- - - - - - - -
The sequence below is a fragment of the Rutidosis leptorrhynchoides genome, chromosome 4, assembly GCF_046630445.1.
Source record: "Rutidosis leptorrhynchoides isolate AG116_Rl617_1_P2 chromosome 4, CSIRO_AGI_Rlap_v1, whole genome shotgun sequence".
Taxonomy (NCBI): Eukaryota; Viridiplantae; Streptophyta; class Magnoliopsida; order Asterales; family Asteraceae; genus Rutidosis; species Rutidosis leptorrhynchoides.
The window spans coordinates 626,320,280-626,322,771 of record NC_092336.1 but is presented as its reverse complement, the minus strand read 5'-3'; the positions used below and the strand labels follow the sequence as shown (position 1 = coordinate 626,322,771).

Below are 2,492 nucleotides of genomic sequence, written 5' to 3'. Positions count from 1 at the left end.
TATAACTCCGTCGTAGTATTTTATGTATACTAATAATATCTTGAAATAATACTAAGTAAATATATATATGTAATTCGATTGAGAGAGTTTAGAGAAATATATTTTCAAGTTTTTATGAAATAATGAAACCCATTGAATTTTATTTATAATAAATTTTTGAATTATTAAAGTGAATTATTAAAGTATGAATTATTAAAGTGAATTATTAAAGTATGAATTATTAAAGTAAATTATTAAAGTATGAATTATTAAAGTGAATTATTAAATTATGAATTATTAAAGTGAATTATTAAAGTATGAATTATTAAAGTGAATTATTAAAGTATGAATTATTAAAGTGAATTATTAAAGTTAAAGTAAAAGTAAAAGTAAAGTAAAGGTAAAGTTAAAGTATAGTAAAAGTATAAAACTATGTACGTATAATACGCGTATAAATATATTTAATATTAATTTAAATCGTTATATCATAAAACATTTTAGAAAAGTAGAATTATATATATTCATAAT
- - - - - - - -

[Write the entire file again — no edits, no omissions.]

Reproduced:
The sequence below is a fragment of the Rutidosis leptorrhynchoides genome, chromosome 4, assembly GCF_046630445.1.
Source record: "Rutidosis leptorrhynchoides isolate AG116_Rl617_1_P2 chromosome 4, CSIRO_AGI_Rlap_v1, whole genome shotgun sequence".
Taxonomy (NCBI): Eukaryota; Viridiplantae; Streptophyta; class Magnoliopsida; order Asterales; family Asteraceae; genus Rutidosis; species Rutidosis leptorrhynchoides.
The window spans coordinates 626,320,280-626,322,771 of record NC_092336.1 but is presented as its reverse complement, the minus strand read 5'-3'; the positions used below and the strand labels follow the sequence as shown (position 1 = coordinate 626,322,771).

Below are 2,492 nucleotides of genomic sequence, written 5' to 3'. Positions count from 1 at the left end.
TATAACTCCGTCGTAGTATTTTATGTATACTAATAATATCTTGAAATAATACTAAGTAAATATATATATGTAATTCGATTGAGAGAGTTTAGAGAAATATATTTTCAAGTTTTTATGAAATAATGAAACCCATTGAATTTTATTTATAATAAATTTTTGAATTATTAAAGTGAATTATTAAAGTATGAATTATTAAAGTGAATTATTAAAGTATGAATTATTAAAGTAAATTATTAAAGTATGAATTATTAAAGTGAATTATTAAATTATGAATTATTAAAGTGAATTATTAAAGTATGAATTATTAAAGTGAATTATTAAAGTATGAATTATTAAAGTGAATTATTAAAGTTAAAGTAAAAGTAAAAGTAAAGTAAAGGTAAAGTTAAAGTATAGTAAAAGTATAAAACTATGTACGTATAATACGCGTATAAATATATTTAATATTAATTTAAATCGTTATATCATAAAACATTTTAGAAAAGTAGAATTATATATATTCATAAT